1950s, 3/4, Bergman, Comedy, Horror, Review

The Magician

Image result for the magician 1958 poster

Back to Bergman.

I was really curious about this film because I’ve seen it before, but it’s been more than a decade since I’ve seen it and I wondered if I would still feel some resistance to the film as I did before. I remembered shockingly little of it, though my memory of the ending was pretty clear. So, I walked into the film with both little knowledge of what was going to happen and a clear memory of the twist at the end. It was an interesting position to be in.

Anyway, the movie’s about a traveling company centered around the mysterious figure of Dr. Vogler, a mute magician who uses a variety of techniques, particularly magnetism, to create his amazing sights. Upon entering a community in the vicinity of the Swedish royal palace, the company is stopped by the local authorities including the police chief, the royal physician, and a man of wealth. The physician and the man of wealth have a bet about the existence of invisible forces influencing life (meaning things like ghosts, not gravity). The physician is strongly in favor of his own rationality, but the wealthy man seems to view the bet as little more than a way to pass the time.

They house the company for the night until the next morning where they perform for the small audience. That night is largely centered around the servant’s eating area in the kitchen where the troupe, minus Dr. Vogler and his wife, interact with the servants, selling snake oil and seducing each other. The undercurrent of belief versus non-belief runs through the whole movie, but it’s particularly pronounced here as Tubal, the boisterous announcer and master of ceremonies, sells a love potion to the older servant who knows that she’s buying snake oil, but is happy for the companionship when she drags him back to her room.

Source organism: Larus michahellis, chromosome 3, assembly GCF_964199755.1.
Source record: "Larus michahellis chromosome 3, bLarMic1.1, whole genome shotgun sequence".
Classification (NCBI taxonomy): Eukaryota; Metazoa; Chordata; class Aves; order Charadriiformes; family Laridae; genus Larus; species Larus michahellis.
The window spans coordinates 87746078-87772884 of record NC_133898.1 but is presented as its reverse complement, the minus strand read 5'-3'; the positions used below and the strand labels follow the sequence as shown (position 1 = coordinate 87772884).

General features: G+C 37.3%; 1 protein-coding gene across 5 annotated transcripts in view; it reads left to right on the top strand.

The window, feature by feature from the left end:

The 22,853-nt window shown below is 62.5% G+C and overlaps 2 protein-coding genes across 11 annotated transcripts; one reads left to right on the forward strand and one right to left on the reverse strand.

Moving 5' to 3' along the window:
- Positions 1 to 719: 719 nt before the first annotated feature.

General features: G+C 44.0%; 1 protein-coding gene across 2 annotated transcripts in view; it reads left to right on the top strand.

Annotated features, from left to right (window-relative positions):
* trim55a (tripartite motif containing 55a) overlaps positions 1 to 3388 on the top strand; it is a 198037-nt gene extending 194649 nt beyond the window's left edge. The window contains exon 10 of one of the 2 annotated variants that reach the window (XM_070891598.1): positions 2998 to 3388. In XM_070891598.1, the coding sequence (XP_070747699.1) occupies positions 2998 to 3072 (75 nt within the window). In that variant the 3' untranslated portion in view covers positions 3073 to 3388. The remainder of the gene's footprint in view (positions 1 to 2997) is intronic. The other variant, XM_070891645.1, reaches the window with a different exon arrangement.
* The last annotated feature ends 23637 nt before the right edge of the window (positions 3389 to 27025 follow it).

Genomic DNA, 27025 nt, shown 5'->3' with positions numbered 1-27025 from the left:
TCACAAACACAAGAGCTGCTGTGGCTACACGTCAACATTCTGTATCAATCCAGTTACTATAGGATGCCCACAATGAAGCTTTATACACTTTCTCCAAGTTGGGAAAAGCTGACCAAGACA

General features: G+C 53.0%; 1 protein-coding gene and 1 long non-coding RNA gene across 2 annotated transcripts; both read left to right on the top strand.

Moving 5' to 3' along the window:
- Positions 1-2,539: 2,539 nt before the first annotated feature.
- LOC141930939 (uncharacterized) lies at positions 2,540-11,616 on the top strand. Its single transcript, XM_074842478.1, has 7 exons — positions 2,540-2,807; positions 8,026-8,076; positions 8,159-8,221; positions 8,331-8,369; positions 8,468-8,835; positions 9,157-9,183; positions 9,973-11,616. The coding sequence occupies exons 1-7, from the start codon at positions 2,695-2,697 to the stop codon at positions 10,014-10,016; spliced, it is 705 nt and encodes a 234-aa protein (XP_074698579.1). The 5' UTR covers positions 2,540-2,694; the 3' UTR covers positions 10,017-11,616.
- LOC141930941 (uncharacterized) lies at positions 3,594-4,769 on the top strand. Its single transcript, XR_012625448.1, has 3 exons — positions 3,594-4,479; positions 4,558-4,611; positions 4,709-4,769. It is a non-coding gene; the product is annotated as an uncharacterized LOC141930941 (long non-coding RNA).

Above, Dr. Vogler and his wife deal with two different seductions themselves. The wealthy man’s wife throws herself, in a mixture of depression and seeming boredom, at Dr. Vogler who responds mutely as he always does. The physician tries to tear away Mrs. Vogler, but she’s too faithful and Dr. Vogler attacks the physician at the tail end of the event.

The next morning, they go through with the performance which leads to Vogler’s supposed death. Here’s where the movie actually begins to lose me a bit. Up to this point, I’ve been wondering how everything ties together (I don’t think it does, in the end), but then we see the troupe go through some actions that make it obvious they’re part of a scheme but we don’t see clearly what it is. So, when the physician comes in and determines that Vogler is dead, we know something’s not right, so we’re between perspectives. We don’t know everything the troupe knows, and we don’t know only what the physician knows.

It turns out that Vogler isn’t dead. The troupe switched his body with that of a traveling actor who had died in their presence (twice actually, the first time was an act). And this is what I remembered clearly, Vogler running around at the end of the movie, so I knew that Vogler haunting the physician in the house’s attic wasn’t a ghost. I think it actually helped my viewing, though, because I began to see what this movie might actually be about: illusion. It seems obvious in retrospect, but when we suddenly have a haunting at the end of a movie, and confused circumstances that led to its arrival, it can be hard to fathom what’s actually going on.

And, I think that’s ultimately the movie’s problem that keeps it from some of the heights of Bergman’s other works. It’s really opaque and hard to fathom just what’s going on. This isn’t a dig for meaning we’re having trouble with, but a more mechanical trouble around who’s where and what we’re supposed to know is actually happening. The long scene in the kitchen also ends up feeling like it may have a couple too many characters (in particular Sanna, the innocent servant girl, feels superfluous).

I do like the film, though. Like most Bergman, it’s intelligent with interesting ideas. Characters are generally wonderfully written as well. However, there seems to be some kind of war at the heart of the film about what needs to be exposed to the audience and what needs to be hidden. Bergman never seems to have quite found the right balance, so it ends up a slightly more frustrating experience than it should be, at the center of what could be considered Bergman’s height of creative output.

Netflix Rating: 4/5

Quality Rating: 3/4


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